How Good is SGD with Random Shuffling?
; Proceedings of Thirty Third Conference on Learning Theory, PMLR 125:3250-3284, 2020.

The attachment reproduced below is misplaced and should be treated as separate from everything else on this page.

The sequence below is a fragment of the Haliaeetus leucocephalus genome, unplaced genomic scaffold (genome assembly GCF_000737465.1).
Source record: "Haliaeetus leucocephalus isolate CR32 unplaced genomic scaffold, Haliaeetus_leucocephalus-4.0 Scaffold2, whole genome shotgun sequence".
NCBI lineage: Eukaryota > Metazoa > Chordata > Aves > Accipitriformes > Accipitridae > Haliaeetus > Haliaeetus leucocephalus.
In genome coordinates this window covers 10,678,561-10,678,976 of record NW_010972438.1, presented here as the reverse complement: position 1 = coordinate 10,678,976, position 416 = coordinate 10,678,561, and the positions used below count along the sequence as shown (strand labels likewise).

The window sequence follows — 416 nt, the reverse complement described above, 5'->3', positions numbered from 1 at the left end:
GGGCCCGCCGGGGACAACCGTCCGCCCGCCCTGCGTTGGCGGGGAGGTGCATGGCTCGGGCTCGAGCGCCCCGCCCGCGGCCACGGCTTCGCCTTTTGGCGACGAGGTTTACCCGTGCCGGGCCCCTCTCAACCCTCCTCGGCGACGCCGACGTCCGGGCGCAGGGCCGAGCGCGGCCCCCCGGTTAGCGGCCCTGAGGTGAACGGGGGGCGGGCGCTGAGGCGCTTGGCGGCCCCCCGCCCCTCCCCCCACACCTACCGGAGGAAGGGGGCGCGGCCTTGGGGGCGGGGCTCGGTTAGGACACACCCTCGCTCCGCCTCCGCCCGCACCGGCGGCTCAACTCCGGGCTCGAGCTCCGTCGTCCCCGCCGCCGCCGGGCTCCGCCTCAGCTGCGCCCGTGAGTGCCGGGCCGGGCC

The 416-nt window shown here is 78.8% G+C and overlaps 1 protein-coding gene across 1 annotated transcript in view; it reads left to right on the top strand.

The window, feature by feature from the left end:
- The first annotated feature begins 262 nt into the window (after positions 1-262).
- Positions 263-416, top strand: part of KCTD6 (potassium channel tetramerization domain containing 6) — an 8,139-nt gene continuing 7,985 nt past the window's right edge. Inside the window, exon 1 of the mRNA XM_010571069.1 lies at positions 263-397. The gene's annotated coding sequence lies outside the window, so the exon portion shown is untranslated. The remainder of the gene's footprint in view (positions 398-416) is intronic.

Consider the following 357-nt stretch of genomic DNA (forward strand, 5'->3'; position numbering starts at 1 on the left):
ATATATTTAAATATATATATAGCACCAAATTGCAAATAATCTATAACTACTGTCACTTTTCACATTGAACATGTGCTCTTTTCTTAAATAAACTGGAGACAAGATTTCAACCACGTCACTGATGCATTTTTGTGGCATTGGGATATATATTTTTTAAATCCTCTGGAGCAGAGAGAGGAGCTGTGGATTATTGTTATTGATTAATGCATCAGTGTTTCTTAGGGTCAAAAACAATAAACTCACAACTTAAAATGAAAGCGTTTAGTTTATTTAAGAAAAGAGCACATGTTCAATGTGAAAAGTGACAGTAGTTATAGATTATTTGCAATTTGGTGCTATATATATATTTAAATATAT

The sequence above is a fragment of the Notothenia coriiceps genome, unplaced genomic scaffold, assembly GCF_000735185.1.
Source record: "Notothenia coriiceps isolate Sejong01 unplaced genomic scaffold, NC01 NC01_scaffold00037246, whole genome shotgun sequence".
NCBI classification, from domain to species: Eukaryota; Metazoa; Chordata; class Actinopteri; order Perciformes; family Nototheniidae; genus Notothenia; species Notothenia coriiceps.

We study the performance of stochastic gradient descent (SGD) on smooth and strongly-convex finite-sum optimization problems. In contrast to the majority of existing theoretical works, which assume that individual functions are sampled with replacement, we focus here on popular but poorly-understood heuristics, which involve going over random permutations of the individual functions. This setting has been investigated in several recent works, but the optimal error rates remain unclear. In this paper, we provide lower bounds on the expected optimization error with these heuristics (using SGD with any constant step size), which elucidate their advantages and disadvantages. In particular, we prove that after $k$ passes over $n$ individual functions, if the functions are re-shuffled after every pass, the best possible optimization error for SGD is at least $\Omega\left(1/(nk)^2+1/nk^3\right)$, which partially corresponds to recently derived upper bounds. Moreover, if the functions are only shuffled once, then the lower bound increases to $\Omega(1/nk^2)$. Since there are strictly smaller upper bounds for repeated reshuffling, this proves an inherent performance gap between SGD with single shuffling and repeated shuffling. As a more minor contribution, we also provide a non-asymptotic $\Omega(1/k^2)$ lower bound (independent of $n$) for the incremental gradient method, when no random shuffling takes place. Finally, we provide an indication that our lower bounds are tight, by proving matching upper bounds for univariate quadratic functions.